The notion of “our optimal state of equilibrium” is critical in being able to reset with a sense of self-empowerment and hope in the pursuit of goals. What occurs when a balance cannot be found has the potential to impact positive next steps. For students, this can include being disenfranchised with schooling and making decisions that can have negative consequences on their social and emotional well-being.
Growth Mindset Matters:
This brings me to my experience as a parent and educator during the past 22 months of the pandemic. With school closures, extracurricular activities halted, families isolated and the world changing in so many ways, the need for a Growth Mindset is more important than ever.
It’s our duty as parents and educators to nurture our children and students, hold them to a culture of high expectations, all while being supported and loved. A culture of high expectations means looking to lift each brick one at a time with students knowing they can and will succeed.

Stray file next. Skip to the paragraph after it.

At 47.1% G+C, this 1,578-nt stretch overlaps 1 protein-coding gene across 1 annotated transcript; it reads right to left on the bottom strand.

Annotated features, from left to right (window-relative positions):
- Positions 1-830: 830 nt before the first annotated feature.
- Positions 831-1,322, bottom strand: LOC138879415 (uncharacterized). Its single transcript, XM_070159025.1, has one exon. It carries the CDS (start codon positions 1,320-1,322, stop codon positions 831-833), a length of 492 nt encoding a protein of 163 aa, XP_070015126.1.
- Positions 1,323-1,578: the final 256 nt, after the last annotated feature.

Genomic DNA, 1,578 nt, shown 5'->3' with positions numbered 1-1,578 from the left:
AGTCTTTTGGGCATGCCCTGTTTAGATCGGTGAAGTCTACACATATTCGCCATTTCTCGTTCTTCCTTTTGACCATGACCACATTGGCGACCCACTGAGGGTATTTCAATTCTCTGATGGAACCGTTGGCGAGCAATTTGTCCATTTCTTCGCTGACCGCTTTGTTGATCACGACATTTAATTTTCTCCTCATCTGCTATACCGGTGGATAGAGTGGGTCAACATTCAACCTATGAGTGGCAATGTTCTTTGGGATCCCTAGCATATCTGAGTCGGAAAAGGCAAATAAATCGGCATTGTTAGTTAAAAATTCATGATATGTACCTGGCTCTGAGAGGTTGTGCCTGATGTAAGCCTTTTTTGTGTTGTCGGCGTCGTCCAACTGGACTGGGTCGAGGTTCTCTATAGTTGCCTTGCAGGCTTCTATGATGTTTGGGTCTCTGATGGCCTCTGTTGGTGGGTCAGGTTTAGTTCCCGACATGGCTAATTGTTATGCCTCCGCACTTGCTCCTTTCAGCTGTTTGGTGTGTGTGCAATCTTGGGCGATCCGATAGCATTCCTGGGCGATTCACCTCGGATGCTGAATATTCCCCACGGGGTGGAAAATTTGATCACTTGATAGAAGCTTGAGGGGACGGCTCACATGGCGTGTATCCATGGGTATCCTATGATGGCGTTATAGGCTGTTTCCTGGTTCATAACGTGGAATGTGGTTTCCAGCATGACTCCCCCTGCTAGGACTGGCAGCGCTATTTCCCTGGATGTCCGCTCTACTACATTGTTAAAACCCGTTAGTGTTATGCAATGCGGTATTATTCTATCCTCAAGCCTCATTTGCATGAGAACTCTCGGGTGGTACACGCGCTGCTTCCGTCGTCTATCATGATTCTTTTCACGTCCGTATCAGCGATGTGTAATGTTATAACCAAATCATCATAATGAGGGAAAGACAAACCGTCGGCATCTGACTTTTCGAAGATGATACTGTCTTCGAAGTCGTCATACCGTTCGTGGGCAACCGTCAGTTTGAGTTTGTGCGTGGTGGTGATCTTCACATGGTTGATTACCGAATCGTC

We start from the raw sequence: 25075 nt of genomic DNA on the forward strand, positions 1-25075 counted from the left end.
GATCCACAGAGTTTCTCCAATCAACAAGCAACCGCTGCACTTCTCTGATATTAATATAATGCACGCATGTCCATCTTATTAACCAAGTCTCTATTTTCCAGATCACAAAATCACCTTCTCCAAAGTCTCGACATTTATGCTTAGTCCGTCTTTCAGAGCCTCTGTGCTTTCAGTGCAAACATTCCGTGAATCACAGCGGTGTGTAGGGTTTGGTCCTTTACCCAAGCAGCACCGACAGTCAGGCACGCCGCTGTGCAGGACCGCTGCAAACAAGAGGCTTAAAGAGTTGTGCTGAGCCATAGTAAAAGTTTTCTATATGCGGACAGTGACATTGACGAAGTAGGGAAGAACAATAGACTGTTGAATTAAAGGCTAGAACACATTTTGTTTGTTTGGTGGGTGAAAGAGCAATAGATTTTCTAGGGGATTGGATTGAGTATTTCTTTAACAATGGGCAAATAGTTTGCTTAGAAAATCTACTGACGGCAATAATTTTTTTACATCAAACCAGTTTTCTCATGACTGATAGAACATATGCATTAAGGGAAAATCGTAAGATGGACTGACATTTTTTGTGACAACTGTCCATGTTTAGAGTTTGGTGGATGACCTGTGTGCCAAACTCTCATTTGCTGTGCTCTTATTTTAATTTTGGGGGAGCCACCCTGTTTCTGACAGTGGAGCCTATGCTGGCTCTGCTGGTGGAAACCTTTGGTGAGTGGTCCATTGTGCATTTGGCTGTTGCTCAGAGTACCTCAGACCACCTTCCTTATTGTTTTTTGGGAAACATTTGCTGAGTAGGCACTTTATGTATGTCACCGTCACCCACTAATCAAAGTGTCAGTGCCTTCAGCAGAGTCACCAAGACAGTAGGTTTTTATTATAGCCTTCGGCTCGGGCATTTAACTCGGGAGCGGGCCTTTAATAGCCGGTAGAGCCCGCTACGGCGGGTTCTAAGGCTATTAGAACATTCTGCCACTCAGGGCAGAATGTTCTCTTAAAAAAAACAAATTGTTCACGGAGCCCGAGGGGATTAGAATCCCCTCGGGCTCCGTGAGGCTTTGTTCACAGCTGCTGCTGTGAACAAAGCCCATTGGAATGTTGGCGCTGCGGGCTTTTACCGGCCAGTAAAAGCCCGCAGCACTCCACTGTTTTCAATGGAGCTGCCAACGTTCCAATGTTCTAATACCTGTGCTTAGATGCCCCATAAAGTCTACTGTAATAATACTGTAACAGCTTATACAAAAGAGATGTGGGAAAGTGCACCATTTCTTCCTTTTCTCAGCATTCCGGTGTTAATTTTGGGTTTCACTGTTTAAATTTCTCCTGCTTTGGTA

At times the journey isn’t easy, but with hope and goals in mind the outcomes can be transformational. In fact, in my own work as a high school administrator, I find that those students who are in the most need are those who lack goals, self-regulation, resiliency and have a fixed mindset. They’re not sure what they are working towards are stigmatized by “failure” and thus navigate particular life paths with unease.
As we continue to navigate a pandemic world let’s also continue in our efforts at home and school to cultivate hope so young people can meet and build their future one brick at a time. For this to happen we have to be intentional in empowering young people to set goals so that they can self-regulate and have the skills necessary to be a resilient and hopeful life-long learner.
Watch the video below and reflect on the following:
As a parent or educator, how can you foster a Growth Mindset at home or school?
What conversations are you having with your children or students?